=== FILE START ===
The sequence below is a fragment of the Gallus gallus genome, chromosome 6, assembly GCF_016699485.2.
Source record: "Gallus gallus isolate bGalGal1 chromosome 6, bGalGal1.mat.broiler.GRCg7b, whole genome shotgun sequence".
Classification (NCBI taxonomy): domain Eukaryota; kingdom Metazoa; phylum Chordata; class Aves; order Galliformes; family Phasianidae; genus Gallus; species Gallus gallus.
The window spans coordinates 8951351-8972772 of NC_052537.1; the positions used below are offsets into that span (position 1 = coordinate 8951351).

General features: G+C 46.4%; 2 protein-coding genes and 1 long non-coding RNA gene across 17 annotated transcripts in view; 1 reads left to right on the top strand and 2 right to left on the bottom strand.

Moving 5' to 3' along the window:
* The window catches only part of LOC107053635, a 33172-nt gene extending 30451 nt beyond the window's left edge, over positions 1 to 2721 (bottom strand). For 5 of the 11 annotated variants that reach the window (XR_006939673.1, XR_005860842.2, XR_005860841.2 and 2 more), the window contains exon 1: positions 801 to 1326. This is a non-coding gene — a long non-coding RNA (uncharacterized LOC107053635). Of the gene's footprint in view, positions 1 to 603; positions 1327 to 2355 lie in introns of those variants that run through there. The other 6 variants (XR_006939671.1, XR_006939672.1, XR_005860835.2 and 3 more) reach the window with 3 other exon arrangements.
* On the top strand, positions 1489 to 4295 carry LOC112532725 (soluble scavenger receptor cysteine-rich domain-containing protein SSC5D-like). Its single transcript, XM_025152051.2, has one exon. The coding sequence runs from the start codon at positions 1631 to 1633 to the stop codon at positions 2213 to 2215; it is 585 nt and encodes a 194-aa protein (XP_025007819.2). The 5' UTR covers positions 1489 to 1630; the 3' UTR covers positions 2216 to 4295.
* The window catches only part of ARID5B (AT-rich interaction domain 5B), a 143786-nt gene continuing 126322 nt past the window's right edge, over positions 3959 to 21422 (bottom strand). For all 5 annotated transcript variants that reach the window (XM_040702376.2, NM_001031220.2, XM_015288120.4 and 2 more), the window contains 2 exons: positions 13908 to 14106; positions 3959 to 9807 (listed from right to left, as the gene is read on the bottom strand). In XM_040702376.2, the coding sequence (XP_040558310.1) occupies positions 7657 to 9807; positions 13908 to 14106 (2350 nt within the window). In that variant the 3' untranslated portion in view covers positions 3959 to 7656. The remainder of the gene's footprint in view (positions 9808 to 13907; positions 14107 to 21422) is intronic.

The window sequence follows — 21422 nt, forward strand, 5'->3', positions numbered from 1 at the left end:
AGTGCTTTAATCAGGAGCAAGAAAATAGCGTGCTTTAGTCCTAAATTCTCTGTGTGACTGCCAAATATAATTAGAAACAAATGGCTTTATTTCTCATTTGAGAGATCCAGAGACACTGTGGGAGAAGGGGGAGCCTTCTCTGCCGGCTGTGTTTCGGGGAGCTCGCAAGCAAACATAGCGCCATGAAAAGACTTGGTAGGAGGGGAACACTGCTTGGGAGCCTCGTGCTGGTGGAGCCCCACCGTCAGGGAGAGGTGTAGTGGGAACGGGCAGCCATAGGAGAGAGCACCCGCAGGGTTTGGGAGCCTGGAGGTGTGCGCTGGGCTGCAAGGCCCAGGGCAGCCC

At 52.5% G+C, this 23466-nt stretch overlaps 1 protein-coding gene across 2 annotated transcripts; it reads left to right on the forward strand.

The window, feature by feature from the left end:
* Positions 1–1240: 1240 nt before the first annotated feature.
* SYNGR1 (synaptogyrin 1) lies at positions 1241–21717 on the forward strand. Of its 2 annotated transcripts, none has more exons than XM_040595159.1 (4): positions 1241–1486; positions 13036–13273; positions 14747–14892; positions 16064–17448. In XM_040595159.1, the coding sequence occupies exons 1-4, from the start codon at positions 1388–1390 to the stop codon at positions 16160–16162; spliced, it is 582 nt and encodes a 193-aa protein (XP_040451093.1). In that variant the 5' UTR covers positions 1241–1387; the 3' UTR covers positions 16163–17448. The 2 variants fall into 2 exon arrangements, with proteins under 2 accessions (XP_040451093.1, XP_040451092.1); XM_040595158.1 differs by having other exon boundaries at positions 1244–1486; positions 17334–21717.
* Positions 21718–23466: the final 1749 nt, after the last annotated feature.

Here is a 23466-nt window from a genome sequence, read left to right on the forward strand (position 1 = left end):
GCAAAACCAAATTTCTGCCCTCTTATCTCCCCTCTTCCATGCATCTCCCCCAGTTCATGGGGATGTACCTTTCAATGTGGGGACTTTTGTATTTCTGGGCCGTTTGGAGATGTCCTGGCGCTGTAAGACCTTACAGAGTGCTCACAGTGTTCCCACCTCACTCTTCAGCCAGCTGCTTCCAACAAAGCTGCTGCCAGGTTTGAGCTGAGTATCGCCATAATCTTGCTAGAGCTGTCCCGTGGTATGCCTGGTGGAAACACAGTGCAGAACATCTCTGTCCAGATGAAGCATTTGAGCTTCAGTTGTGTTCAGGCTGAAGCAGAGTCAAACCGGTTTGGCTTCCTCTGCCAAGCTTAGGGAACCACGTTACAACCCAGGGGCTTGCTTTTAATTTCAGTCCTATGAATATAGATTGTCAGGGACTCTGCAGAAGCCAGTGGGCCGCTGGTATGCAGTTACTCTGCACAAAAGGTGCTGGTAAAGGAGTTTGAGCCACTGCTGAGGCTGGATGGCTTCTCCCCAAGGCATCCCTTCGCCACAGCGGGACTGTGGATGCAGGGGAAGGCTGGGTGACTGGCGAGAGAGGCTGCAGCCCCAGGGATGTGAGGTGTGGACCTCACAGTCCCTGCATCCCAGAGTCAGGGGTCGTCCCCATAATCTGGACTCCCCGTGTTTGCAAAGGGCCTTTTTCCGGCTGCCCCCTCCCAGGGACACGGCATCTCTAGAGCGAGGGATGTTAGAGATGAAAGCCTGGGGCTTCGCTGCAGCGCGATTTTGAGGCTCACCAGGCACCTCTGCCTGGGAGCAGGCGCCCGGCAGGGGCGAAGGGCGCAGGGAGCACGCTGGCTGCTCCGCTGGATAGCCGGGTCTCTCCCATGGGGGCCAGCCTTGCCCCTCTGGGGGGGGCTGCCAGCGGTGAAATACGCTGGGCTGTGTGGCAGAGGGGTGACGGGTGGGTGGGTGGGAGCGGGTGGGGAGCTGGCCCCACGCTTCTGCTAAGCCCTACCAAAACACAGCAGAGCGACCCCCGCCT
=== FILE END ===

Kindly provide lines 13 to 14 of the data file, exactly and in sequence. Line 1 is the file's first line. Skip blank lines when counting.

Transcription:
The window, feature by feature from the left end:
* Positions 1–1240: 1240 nt before the first annotated feature.